· Hidden Gems: Rogov made a serious attempt to visit nearly every “commercial” winery in Israel (or have a broad sampling of their wines) every year or two, at most. Given his standing, these tastings nearly always included barrel tastings and advance tastings of too-be-released wines, for which he published his detailed tasting notes (and scores) shortly after tasting (usually the same day). For those who participated in his forum, this was a great opportunity to get a sneak-peak at some of the great wines coming to market and per-emptively reach out to your favorite source to secure some bottles. While there are many wine writers who cover Israeli wines (in English and Hebrew) and a few that also cover global kosher wines, nobody comes close to tasting as many wines as Rogov or making the same effort to actually visit all the wineries. Given the sheer number of wines produced annually by Israel’s more than 300 wineries and the fact that it is nearly impossible to survive solely as a wine writer (in Israel and globally), most writers primarily rely on samples, major tastings (such as the Sommelier Expo and IsraWinExpo I have attended and written about in the past which are akin to Royal’s coming Kosher Food and Wine Experience) or special press events when wines are “unveiled”. While these writers help the consumer ferret out some of the great wines coming to market, the sheer number of Israeli and kosher wines produced annually ensures that not every wine is going to be tasted and reported on – including many “worthy” wines (until they are randomly tasted and provide a Eurekamoment to someone determined to let the world know). The upside is that these undiscovered wines tend to avoid the hype over-pricing (e.g. the Recanati, Mediterranean Reserve, Wild Carignan, 2009); the downside is that these wines remain undiscovered…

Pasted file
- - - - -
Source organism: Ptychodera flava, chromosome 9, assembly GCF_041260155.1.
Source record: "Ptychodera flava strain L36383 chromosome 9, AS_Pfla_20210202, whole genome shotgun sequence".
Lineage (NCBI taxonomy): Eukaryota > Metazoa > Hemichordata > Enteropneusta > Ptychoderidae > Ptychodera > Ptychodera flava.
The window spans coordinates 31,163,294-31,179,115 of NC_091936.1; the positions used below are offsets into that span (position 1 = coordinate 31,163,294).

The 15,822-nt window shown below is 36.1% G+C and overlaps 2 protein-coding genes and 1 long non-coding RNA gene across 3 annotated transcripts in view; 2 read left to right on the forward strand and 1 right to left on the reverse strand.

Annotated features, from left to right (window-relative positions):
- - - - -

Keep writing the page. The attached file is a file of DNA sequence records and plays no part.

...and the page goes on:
· No “Must-Have” Wines: As with the “Rise of the Consumer” discussed above, I view this as an extremely positive development. Despite my personal dislike of scores (evidenced by the fact that I don’t score wines – the issue has been discussed in depth multiple times on these pages), consumers’ love of scores is only surpassed by the affection bestowed upon wine scores by wine retailers, distributors and producers (i.e. wineries). While most other wine writers score wines, with Rogov gone, no other wine writer covering Israeli or kosher wines is a king maker – with the ability to bestow instant cult status on any particular wine (akin to what happened to the 2006 Yarden Rom from the Golan Heights Winery when Rogov ultimately gave it a 96 – the highest score he ever granted an Israeli wine). Such status results in making the wine a “must have” and selling out nearly instantly, subject to severe rationing by the winery and retailers (only to be resold by some wine stores at exorbitant markups, mostly preying on well-heeled but unsuspecting tourists). One example of this phenomenon is the release earlier this year of one of Israel’s greatest wines of all times – the Katzrin 2008 from the Golan Heights Winery. The wine is simply amazing and one of the best I have tasted with tons of development ahead and aging ability of 20 years. If Rogov were alive, I’d guess I would have scored a 94 at least, maybe even a 95 which would have resulted in it selling out right away. While the wine justifiably reigns as the best Israeli wine and sells out pretty easily every year, without a hyped up score from Rogov, the wine is still pretty easy to find at its release price of ~$100. While the fact that 2008 was a Shmittah vintage does put a slight damper on its “acceptability” for certain segments of the kosher oenophilic population, this has become less of an issue in recent years (the sarcastic part of me thinks it might have to do with the superiority of the 2008 vintage).